Defense of DOMA Withdrawn By Atlanta Law Firm
According to the firm's chairman, Robert D. Hays, Jr., that the firm did not consider all sides when it took on the defense.
From The New York Times:
“In reviewing this assignment further, I determined that the process used for vetting this engagement was inadequate,” he said. “Ultimately I am responsible for any mistakes that occurred and apologize for the challenges this may have created.”
The firm’s abrupt reversal highlights the continuing potency of same-sex marriage as a complicated issue that has scrambled traditional political calculations in Washington. President Obama has often called the marriage act “abhorrent,” but his Justice Department defended it for more than a year before declaring it unconstitutional. Attorney General Eric H. Holder Jr. announced in February that the administration would no longer defend the act in court.
The move prompted the resignation of one of the firm's prominent partners, Paul Clement, a former solicitor general under the Bush administration. Clement left King & Spalding saying that a law firm should not give into criticism and pressure.
The Wall Street Journal reported:
"I resign out of the firmly held belief that a representation should not be abandoned because the client's legal position is unpopular in certain quarters," Mr. Clement said in a letter to King & Spalding's chairman, Robert D. Hays. "Defending unpopular decisions is what lawyers do."
Mr. Clement said he would be joining Bancroft PLLC, a small firm in Washington, D.C., where he will continue working on the case.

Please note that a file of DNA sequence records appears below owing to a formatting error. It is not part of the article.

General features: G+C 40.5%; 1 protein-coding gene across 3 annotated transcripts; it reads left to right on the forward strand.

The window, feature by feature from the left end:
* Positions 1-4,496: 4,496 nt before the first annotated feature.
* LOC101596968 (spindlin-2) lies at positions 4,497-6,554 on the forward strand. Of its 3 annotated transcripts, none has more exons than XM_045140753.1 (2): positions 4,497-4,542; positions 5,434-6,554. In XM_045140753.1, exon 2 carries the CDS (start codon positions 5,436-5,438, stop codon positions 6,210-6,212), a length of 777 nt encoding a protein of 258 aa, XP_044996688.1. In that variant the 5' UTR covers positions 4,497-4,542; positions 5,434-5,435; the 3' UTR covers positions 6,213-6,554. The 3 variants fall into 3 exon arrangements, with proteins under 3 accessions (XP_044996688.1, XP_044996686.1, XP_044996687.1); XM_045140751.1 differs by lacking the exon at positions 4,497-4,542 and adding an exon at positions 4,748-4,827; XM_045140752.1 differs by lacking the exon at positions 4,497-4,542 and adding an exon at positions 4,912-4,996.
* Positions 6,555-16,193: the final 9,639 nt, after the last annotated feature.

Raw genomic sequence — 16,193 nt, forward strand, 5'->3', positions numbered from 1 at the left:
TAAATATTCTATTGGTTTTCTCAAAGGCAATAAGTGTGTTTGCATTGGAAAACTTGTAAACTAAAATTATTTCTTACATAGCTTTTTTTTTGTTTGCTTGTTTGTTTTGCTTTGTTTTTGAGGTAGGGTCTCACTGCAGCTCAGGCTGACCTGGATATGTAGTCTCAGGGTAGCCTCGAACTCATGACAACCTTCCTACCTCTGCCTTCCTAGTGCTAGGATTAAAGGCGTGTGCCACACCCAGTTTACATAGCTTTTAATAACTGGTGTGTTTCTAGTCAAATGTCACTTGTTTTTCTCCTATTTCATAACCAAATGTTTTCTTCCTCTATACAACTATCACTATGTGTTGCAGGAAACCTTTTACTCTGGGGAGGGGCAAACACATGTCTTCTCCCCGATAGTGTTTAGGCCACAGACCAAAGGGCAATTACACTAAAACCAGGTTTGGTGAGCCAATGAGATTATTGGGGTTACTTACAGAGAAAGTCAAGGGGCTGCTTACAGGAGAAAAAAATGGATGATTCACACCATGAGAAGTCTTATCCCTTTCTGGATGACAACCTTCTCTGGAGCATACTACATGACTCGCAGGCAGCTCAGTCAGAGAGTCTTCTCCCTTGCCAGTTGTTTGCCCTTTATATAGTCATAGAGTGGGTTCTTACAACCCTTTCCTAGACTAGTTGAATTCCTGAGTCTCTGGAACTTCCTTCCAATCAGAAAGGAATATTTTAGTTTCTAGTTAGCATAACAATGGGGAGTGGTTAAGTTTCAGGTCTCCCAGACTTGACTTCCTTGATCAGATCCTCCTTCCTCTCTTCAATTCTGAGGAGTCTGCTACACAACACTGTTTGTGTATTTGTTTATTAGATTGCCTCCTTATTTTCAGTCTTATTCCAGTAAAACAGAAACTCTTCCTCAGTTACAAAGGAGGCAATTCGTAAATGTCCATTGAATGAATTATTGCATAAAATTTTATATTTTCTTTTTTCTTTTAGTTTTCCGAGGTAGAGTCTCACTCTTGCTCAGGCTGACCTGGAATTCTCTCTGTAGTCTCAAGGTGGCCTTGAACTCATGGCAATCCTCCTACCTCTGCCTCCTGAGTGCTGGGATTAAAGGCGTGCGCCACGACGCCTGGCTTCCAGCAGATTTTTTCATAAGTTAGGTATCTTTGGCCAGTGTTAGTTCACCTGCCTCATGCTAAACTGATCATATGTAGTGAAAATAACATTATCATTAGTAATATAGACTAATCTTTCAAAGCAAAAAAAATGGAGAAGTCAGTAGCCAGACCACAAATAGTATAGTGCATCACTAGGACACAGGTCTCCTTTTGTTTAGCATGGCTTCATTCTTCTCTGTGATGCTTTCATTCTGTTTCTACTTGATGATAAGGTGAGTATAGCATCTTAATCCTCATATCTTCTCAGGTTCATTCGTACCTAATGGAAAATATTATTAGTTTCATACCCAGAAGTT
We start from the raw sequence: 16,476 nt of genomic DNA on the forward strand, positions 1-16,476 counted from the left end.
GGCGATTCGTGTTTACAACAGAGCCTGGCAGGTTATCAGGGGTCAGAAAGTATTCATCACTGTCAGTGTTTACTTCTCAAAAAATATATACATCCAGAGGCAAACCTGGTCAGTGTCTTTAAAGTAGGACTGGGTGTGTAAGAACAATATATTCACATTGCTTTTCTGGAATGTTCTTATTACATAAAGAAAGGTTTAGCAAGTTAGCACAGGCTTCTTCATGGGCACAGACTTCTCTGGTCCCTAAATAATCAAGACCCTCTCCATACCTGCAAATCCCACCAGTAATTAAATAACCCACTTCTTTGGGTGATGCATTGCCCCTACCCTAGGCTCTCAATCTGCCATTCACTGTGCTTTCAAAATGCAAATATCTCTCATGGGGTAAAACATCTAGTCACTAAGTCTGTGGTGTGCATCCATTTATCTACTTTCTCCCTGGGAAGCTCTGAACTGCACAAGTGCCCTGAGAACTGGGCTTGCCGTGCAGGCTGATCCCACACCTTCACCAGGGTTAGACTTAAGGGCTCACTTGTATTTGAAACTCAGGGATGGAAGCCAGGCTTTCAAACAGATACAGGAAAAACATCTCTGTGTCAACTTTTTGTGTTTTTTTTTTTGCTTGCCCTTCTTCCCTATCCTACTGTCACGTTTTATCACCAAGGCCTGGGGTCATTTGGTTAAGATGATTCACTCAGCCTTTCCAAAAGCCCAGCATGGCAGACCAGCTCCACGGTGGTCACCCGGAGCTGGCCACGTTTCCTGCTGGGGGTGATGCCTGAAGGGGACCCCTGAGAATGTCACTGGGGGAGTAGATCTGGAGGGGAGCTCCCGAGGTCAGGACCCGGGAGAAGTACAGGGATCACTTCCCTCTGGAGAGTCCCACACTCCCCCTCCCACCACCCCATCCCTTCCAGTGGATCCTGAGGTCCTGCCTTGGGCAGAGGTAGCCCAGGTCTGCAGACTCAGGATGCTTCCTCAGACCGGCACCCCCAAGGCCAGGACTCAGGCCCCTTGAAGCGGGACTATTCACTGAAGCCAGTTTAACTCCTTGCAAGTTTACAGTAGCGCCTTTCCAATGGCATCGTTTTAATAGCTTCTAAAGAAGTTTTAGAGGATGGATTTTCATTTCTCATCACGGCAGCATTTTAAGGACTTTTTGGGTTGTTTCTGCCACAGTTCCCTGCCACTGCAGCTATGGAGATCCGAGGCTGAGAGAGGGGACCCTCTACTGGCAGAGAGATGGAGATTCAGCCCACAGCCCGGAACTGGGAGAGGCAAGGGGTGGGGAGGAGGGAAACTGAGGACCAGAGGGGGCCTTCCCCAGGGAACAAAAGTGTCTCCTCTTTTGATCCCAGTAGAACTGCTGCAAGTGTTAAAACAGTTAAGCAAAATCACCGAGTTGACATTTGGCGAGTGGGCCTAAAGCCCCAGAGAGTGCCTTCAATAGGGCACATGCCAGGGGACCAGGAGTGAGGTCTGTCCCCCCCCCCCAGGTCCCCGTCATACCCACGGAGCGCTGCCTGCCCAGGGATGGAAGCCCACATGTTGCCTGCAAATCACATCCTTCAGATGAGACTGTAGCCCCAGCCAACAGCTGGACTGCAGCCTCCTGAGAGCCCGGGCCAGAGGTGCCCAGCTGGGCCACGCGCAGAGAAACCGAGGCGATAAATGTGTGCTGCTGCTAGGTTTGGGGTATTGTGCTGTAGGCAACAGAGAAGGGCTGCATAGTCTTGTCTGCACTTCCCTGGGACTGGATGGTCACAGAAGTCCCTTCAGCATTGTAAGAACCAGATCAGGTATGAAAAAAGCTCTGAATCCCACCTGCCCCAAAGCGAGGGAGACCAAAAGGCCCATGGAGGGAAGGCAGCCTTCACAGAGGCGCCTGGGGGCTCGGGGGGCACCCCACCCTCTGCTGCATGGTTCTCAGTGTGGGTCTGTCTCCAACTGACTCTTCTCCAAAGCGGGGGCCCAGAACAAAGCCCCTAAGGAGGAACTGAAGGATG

Same-sex marriage is legal in five states and the District of Columbia. But under DOMA, the federal government doesn't recognize such marriages, so people married under the state laws don't enjoy benefits granted to couples by the federal government.
In February, the Obama administration said new challenges to the law in New York and Connecticut forced it to take a deeper look at the law. Still, the administration ordered federal agencies to observe the law until Congress repeals it or a court decides its constitutionality.
The main opponent to King & Spalding's defense of DOMA was the Human Rights campaign, a national organization dedicated to fighting for equality, most recently the legalization of same-sex marriage. In light of King & Spalding taking on the case, the Human Rights Campaign announced a series of measures they would take against the law firm this week, all of which have been withdrawn.
From the Atlanta-Constitution Journal:
A protest near King & Spalding’s Atlanta headquarters, scheduled for Tuesday, has been cancelled. And a full-page ad denouncing the law firm in Tuesday's editions of The Atlanta Journal-Constitution has been pulled.
King & Spalding’s retreat was forced in part by its chosen emphasis on an open work force. Its own website says the firm is committed to employing the brightest and most diverse lawyers it can find, including members of the lesbian, gay, bisexual and transgender community.
The site notes that the Human Rights Campaign – which led last week’s attack -- gave the firm a 95 out of a 100 corporate equality index rating the past four years and that domestic partner benefits are offered for same-sex couples.